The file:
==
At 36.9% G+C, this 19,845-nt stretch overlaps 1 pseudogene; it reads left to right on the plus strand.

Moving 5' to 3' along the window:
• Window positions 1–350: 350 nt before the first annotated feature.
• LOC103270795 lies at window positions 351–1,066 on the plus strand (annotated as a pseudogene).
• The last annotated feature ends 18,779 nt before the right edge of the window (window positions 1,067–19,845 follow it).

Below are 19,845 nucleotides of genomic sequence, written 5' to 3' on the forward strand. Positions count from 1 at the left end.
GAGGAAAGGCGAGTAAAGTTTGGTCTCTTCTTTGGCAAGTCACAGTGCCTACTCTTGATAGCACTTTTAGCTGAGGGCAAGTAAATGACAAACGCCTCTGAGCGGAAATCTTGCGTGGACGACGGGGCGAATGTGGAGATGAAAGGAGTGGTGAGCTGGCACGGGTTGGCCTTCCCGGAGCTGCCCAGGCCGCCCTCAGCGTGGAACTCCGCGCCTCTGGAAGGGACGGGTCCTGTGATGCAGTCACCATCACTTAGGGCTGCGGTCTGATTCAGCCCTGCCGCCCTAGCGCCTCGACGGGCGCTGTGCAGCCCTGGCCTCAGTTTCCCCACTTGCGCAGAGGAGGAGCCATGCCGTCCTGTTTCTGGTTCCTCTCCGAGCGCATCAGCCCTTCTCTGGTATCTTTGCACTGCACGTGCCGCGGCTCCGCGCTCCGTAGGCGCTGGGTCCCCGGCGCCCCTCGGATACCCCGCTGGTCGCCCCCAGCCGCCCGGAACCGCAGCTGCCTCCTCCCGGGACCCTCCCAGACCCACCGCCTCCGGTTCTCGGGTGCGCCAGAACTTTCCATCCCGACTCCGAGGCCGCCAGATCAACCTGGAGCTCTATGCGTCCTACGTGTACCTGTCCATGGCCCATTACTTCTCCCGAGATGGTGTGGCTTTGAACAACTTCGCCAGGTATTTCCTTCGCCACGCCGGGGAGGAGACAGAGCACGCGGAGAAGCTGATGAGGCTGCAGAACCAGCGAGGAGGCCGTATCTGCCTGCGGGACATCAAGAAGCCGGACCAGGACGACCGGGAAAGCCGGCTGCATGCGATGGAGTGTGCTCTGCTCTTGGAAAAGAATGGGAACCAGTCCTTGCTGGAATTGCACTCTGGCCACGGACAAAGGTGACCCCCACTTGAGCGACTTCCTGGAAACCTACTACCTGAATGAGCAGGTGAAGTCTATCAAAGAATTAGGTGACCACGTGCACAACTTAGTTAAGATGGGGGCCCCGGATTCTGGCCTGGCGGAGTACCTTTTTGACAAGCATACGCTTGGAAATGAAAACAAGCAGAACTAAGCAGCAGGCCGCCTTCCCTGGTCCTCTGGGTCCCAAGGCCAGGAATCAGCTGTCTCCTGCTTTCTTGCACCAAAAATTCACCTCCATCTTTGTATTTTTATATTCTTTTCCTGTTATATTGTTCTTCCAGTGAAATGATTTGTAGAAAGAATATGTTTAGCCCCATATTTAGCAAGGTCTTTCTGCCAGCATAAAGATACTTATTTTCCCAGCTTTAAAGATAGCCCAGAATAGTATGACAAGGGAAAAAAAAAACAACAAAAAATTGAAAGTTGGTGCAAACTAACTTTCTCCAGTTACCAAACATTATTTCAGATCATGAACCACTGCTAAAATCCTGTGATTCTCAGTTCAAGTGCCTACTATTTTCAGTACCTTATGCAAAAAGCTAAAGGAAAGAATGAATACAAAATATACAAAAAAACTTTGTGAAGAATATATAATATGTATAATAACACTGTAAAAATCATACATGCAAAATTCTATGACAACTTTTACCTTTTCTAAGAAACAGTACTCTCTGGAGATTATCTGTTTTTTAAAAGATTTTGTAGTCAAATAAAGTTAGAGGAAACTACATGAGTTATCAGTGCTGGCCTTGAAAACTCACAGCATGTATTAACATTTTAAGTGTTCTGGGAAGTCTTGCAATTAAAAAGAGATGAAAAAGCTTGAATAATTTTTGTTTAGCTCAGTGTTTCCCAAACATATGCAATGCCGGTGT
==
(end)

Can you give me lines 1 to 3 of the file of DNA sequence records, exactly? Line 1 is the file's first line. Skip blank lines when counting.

At 36.9% G+C, this 19,845-nt stretch overlaps 1 pseudogene; it reads left to right on the plus strand.

Moving 5' to 3' along the window:
• Window positions 1–350: 350 nt before the first annotated feature.